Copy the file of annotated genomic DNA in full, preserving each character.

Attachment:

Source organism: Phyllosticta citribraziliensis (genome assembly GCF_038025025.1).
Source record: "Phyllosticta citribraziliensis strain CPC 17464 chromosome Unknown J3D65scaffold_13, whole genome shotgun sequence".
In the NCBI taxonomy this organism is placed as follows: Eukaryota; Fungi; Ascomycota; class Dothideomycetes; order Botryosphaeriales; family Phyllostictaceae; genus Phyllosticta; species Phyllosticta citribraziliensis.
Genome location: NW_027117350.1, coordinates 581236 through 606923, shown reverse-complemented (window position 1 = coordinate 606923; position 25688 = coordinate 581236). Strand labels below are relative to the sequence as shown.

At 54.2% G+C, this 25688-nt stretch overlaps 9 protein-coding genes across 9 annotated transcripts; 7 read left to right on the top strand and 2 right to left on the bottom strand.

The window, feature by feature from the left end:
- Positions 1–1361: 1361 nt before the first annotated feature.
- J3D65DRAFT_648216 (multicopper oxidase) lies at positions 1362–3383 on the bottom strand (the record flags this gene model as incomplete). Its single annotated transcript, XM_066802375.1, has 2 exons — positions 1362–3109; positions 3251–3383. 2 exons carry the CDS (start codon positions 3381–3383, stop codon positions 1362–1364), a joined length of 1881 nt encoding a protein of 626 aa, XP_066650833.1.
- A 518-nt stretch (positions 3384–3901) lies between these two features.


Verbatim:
Source organism: Phyllosticta citribraziliensis (genome assembly GCF_038025025.1).
Source record: "Phyllosticta citribraziliensis strain CPC 17464 chromosome Unknown J3D65scaffold_13, whole genome shotgun sequence".
In the NCBI taxonomy this organism is placed as follows: Eukaryota; Fungi; Ascomycota; class Dothideomycetes; order Botryosphaeriales; family Phyllostictaceae; genus Phyllosticta; species Phyllosticta citribraziliensis.
Genome location: NW_027117350.1, coordinates 581236 through 606923, shown reverse-complemented (window position 1 = coordinate 606923; position 25688 = coordinate 581236). Strand labels below are relative to the sequence as shown.

At 54.2% G+C, this 25688-nt stretch overlaps 9 protein-coding genes across 9 annotated transcripts; 7 read left to right on the top strand and 2 right to left on the bottom strand.

The window, feature by feature from the left end:
- Positions 1–1361: 1361 nt before the first annotated feature.
- J3D65DRAFT_648216 (multicopper oxidase) lies at positions 1362–3383 on the bottom strand (the record flags this gene model as incomplete). Its single annotated transcript, XM_066802375.1, has 2 exons — positions 1362–3109; positions 3251–3383. 2 exons carry the CDS (start codon positions 3381–3383, stop codon positions 1362–1364), a joined length of 1881 nt encoding a protein of 626 aa, XP_066650833.1.
- A 518-nt stretch (positions 3384–3901) lies between these two features.